While gasoline sales lag, E85 use is on the rise in MN

Owners of flex fuel vehicles, which can use either ethanol-based E85 or regular unleaded, bought an estimated 19.8 million gallons of E85 in 2011, according to figures released by the Minnesota Department of Commerce. That would place 2011 as the 3rd best year for E85 sales, after the pre-recession records of 22.5 million gallons sold in 2008 and 21.4 million gallons sold in 2007.

Not just a response to the economy

The idea that this is entirely connected to the economy is mistaken, or more probably a deliberate misrepresentation. Automobile use is declining. MnDOT's PR operation is attempting to suggest that is a temporary effect of the economy because the decline is a threat to MnDOT's road building industry. There is nationwide change in driving habits and choices that started before the economy tanked. Using VMT growth created by 1990's development patterns to justify future investments in auto capacity in the 21st century is deliberately deceptive.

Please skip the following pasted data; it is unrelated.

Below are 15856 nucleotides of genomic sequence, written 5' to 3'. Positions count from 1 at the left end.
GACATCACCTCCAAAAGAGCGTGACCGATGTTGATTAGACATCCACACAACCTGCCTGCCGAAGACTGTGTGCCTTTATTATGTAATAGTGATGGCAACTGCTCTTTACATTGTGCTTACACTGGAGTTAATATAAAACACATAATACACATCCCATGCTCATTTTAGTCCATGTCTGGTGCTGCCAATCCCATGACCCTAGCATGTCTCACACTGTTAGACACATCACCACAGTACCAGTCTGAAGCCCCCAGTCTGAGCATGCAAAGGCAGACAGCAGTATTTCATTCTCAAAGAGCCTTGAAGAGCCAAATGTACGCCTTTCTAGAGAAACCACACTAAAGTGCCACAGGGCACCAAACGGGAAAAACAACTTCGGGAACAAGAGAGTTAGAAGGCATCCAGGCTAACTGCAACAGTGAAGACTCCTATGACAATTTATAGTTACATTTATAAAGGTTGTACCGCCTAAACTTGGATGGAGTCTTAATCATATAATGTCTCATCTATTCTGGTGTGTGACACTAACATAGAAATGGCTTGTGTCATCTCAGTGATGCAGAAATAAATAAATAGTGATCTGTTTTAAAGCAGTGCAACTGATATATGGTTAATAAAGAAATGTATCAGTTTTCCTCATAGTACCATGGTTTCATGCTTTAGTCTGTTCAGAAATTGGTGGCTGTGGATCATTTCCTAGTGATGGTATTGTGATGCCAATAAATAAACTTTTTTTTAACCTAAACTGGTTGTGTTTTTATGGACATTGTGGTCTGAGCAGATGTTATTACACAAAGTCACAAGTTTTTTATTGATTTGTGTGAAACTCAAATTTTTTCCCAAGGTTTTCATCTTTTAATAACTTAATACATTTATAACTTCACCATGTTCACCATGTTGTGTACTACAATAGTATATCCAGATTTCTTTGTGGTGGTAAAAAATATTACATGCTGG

Good news/bad news

The decline in VMT is good news, but it ought to be matched or exceeded by an expansion of the kinds of neighborhoods that Van Hattum singles out in his first two bullet points. My Minneapolis neighborhood appears to have been planned by people determined to drive residents from the city, since it has zero retail, and only 1 commercial lot of the 1,500 lots that comprise the area. It's the antithesis of what Van Hattum is talking about.

The last bullet point is intriguing. What seem to be the issues that are keeping teens from "rushing" to get their driver's licenses?

Traffic and the economy